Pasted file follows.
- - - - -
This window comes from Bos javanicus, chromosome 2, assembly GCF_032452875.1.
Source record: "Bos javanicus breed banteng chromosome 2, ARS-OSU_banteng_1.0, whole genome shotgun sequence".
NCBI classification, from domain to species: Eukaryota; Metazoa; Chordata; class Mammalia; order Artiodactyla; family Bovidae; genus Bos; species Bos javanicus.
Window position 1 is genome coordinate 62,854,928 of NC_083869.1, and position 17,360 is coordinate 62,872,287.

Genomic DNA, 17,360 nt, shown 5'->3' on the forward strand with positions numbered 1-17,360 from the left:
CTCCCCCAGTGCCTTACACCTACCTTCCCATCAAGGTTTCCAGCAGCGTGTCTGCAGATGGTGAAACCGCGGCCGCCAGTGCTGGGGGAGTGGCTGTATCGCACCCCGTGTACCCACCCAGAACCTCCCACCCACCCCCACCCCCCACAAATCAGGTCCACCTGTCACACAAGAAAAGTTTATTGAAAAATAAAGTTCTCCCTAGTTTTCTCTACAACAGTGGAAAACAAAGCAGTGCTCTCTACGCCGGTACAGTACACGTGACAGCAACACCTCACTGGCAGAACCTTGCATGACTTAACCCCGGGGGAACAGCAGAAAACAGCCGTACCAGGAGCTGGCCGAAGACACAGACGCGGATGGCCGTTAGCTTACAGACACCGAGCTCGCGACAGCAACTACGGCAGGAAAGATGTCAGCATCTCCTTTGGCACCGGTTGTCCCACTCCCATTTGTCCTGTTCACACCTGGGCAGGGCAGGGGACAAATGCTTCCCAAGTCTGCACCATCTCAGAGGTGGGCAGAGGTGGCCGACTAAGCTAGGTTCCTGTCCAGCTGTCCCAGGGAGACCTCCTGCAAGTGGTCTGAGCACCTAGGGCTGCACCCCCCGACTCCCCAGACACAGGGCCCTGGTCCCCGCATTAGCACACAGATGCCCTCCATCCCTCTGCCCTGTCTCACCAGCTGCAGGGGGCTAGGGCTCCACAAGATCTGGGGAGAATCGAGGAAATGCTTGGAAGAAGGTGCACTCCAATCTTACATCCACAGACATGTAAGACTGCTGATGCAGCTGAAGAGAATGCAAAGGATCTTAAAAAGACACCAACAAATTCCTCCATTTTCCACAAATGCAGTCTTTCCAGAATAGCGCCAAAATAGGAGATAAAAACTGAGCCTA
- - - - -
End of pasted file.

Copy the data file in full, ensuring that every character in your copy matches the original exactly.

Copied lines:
This window comes from Bos javanicus, chromosome 2, assembly GCF_032452875.1.
Source record: "Bos javanicus breed banteng chromosome 2, ARS-OSU_banteng_1.0, whole genome shotgun sequence".
NCBI classification, from domain to species: Eukaryota; Metazoa; Chordata; class Mammalia; order Artiodactyla; family Bovidae; genus Bos; species Bos javanicus.
Window position 1 is genome coordinate 62,854,928 of NC_083869.1, and position 17,360 is coordinate 62,872,287.

Genomic DNA, 17,360 nt, shown 5'->3' on the forward strand with positions numbered 1-17,360 from the left:
CTCCCCCAGTGCCTTACACCTACCTTCCCATCAAGGTTTCCAGCAGCGTGTCTGCAGATGGTGAAACCGCGGCCGCCAGTGCTGGGGGAGTGGCTGTATCGCACCCCGTGTACCCACCCAGAACCTCCCACCCACCCCCACCCCCCACAAATCAGGTCCACCTGTCACACAAGAAAAGTTTATTGAAAAATAAAGTTCTCCCTAGTTTTCTCTACAACAGTGGAAAACAAAGCAGTGCTCTCTACGCCGGTACAGTACACGTGACAGCAACACCTCACTGGCAGAACCTTGCATGACTTAACCCCGGGGGAACAGCAGAAAACAGCCGTACCAGGAGCTGGCCGAAGACACAGACGCGGATGGCCGTTAGCTTACAGACACCGAGCTCGCGACAGCAACTACGGCAGGAAAGATGTCAGCATCTCCTTTGGCACCGGTTGTCCCACTCCCATTTGTCCTGTTCACACCTGGGCAGGGCAGGGGACAAATGCTTCCCAAGTCTGCACCATCTCAGAGGTGGGCAGAGGTGGCCGACTAAGCTAGGTTCCTGTCCAGCTGTCCCAGGGAGACCTCCTGCAAGTGGTCTGAGCACCTAGGGCTGCACCCCCCGACTCCCCAGACACAGGGCCCTGGTCCCCGCATTAGCACACAGATGCCCTCCATCCCTCTGCCCTGTCTCACCAGCTGCAGGGGGCTAGGGCTCCACAAGATCTGGGGAGAATCGAGGAAATGCTTGGAAGAAGGTGCACTCCAATCTTACATCCACAGACATGTAAGACTGCTGATGCAGCTGAAGAGAATGCAAAGGATCTTAAAAAGACACCAACAAATTCCTCCATTTTCCACAAATGCAGTCTTTCCAGAATAGCGCCAAAATAGGAGATAAAAACTGAGCCTA